Conservation of threatened species in the Galapagos Marine Reserve through identification and protection of marine key biodiversity areas

Authors

  • Graham J. Edgar,

    Corresponding author
    1. Charles Darwin Foundation, Puerto Ayora, Galapagos, Ecuador
    2. Center for Applied Biodiversity Science, Conservation International, 2011 Crystal Drive, Suite 500, Arlington, VA 22202, USA
    3. Tasmanian Aquaculture and Fisheries Institute, University of Tasmania, GPO Box 252-49 Hobart, Tasmania 7001, Australia
    • Tasmanian Aquaculture and Fisheries Institute, University of Tasmania, GPO Box 252-49 Hobart, Tasmania 7001, Australia
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  • Stuart Banks,

    1. Charles Darwin Foundation, Puerto Ayora, Galapagos, Ecuador
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  • Robert Bensted-Smith,

    1. Andes Center for Biodiversity Conservation, Conservation International, Av. La Coruña N29-44 y Noboa, Caamaño, Quito, Ecuador
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  • Monica Calvopiña,

    1. Charles Darwin Foundation, Puerto Ayora, Galapagos, Ecuador
    2. Tasmanian Aquaculture and Fisheries Institute, University of Tasmania, GPO Box 252-49 Hobart, Tasmania 7001, Australia
    3. World Wildlife Fund, Av. Charles Darwin y Seymour, Santa Cruz, Galapagos, Ecuador
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  • Angel Chiriboga,

    1. Charles Darwin Foundation, Puerto Ayora, Galapagos, Ecuador
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  • Lauren E. Garske,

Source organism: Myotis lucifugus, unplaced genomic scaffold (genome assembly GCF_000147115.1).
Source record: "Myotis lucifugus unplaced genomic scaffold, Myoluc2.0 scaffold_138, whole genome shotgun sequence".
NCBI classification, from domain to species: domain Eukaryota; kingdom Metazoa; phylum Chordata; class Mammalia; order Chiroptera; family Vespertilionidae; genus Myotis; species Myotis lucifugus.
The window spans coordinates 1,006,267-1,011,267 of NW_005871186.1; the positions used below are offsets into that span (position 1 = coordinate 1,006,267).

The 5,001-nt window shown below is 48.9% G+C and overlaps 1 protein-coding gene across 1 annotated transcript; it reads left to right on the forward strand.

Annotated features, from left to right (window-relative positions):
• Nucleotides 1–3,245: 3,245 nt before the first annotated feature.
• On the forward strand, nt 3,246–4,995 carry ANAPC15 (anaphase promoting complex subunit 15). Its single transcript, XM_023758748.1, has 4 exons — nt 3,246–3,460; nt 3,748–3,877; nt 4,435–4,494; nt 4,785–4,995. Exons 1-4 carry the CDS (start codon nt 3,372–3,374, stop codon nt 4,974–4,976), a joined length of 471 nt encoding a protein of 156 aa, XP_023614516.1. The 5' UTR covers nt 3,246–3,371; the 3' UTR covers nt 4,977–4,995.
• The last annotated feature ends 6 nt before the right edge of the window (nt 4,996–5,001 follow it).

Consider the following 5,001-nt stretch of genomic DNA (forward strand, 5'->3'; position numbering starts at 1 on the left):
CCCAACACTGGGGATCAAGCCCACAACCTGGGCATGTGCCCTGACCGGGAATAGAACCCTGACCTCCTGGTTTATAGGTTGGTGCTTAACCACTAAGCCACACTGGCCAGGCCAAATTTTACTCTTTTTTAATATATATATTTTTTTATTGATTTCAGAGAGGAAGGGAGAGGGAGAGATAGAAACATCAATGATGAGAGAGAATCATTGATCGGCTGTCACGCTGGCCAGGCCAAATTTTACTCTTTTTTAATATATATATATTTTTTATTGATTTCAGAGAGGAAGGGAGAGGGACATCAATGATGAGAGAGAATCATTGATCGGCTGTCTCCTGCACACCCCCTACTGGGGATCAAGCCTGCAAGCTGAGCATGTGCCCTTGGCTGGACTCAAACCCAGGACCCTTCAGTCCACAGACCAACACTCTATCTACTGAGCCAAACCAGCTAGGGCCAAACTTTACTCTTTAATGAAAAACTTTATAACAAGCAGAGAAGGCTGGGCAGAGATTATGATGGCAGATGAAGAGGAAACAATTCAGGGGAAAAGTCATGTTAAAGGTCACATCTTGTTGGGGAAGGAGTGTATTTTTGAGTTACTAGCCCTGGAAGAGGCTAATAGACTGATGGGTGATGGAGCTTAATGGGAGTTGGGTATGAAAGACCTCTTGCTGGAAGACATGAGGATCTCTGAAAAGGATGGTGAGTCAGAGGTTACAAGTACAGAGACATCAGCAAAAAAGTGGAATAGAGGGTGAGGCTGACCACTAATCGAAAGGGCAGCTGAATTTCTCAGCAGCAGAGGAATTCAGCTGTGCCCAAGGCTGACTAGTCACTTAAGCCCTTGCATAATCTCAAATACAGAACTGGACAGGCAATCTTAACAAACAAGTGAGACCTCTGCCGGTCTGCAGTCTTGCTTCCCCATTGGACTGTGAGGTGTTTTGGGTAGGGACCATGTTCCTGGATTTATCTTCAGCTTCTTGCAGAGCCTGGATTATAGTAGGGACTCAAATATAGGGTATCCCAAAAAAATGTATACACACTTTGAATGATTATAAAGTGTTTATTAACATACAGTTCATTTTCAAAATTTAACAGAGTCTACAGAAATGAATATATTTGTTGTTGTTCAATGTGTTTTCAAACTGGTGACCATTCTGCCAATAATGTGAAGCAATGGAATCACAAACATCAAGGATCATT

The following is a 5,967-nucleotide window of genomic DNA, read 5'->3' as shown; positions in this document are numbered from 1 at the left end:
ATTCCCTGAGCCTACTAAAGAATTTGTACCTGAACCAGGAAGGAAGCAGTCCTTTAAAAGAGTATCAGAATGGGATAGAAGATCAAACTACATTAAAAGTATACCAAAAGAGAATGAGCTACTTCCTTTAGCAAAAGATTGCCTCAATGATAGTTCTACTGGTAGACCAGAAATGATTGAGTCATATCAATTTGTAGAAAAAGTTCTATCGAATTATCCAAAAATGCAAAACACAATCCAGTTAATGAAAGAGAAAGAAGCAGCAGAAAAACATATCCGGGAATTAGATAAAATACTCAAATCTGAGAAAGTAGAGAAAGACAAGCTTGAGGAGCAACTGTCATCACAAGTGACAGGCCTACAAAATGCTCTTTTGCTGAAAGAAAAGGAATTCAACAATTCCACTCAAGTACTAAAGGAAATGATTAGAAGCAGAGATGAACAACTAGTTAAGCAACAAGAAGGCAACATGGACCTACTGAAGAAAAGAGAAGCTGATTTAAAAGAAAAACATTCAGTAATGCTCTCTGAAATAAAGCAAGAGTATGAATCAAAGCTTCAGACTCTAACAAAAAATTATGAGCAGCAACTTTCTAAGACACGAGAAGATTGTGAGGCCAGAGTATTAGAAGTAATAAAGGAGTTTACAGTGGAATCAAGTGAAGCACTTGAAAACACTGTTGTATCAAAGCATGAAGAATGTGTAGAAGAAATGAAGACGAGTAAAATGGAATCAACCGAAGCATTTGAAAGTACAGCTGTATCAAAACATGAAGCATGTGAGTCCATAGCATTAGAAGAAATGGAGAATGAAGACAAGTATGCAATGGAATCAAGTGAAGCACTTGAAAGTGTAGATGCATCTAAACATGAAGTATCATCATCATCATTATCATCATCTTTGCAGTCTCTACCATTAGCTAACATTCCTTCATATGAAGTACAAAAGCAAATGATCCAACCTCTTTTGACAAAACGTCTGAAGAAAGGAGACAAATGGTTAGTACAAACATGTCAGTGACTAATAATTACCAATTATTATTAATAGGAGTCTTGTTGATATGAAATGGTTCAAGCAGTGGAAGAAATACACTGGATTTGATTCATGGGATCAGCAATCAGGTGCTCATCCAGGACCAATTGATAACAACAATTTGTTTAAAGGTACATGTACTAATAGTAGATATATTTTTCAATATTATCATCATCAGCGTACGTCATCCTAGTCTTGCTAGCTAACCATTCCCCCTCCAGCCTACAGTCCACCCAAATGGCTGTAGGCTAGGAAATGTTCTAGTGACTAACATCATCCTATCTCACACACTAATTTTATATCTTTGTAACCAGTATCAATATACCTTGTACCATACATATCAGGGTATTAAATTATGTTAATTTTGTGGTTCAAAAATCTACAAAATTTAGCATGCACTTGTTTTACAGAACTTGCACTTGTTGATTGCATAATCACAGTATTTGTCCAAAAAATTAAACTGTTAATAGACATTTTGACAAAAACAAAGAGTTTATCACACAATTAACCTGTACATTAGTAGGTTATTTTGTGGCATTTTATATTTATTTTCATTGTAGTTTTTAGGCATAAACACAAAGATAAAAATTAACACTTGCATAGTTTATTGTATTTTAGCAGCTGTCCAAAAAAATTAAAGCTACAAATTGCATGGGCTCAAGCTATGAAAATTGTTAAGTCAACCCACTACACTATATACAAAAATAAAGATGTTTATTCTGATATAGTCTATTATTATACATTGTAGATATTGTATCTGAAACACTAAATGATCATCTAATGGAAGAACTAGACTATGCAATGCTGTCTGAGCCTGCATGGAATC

1. University of California at Davis, Bodega Marine Lab, 2099 Westside Road, Bodega Bay, CA 94923, USA
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  • Scott Henderson,

    1. Andes Center for Biodiversity Conservation, Conservation International, Av. La Coruña N29-44 y Noboa, Caamaño, Quito, Ecuador
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  • Kathy Ann Miller,

    1. University Herbarium, 1001 Valley Life Sciences Building#2465, University of California, Berkeley, CA 94720-2465, USA
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  • Sandie Salazar

    1. Charles Darwin Foundation, Puerto Ayora, Galapagos, Ecuador
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Abstract

  • 1.The Galapagos Marine Reserve provides refuge for numerous threatened marine species, including 16 mammals, birds, reptiles and fish currently recognized on the 2006 IUCN Red List of Threatened Species, plus an additional 25 endemic fish, mollusc, crustacean, echinoderm, coral and macroalgal species that comply with threatened species criteria because of declining extent of occurrence or highly-localized ranges, and hence also qualify for inclusion on the Red List.
  • 2.Threatened marine species with restricted ranges are not randomly distributed across the archipelago but tend to co-occur at a limited number of sites that are predominantly located in the west. Sites at which threatened species are known to persist, particularly those with a large proportion of the global population, are here identified as sites of global conservation significance — key biodiversity areas.
  • 3.The majority (27) of the 38 inshore key biodiversity areas identified are currently protected from fishing because they lie within the 17% of coastal waters that is zoned as ‘no-take’ tourism or conservation zones. All key biodiversity areas should be protected from extractive exploitation if threatened species are to be safeguarded. This can be achieved, at the minimum, through a relatively minor amendment to the existing marine zoning scheme, whereby an additional 2% of the coastline is dedicated to conservation.

Copyright © 2008 John Wiley & Sons, Ltd.

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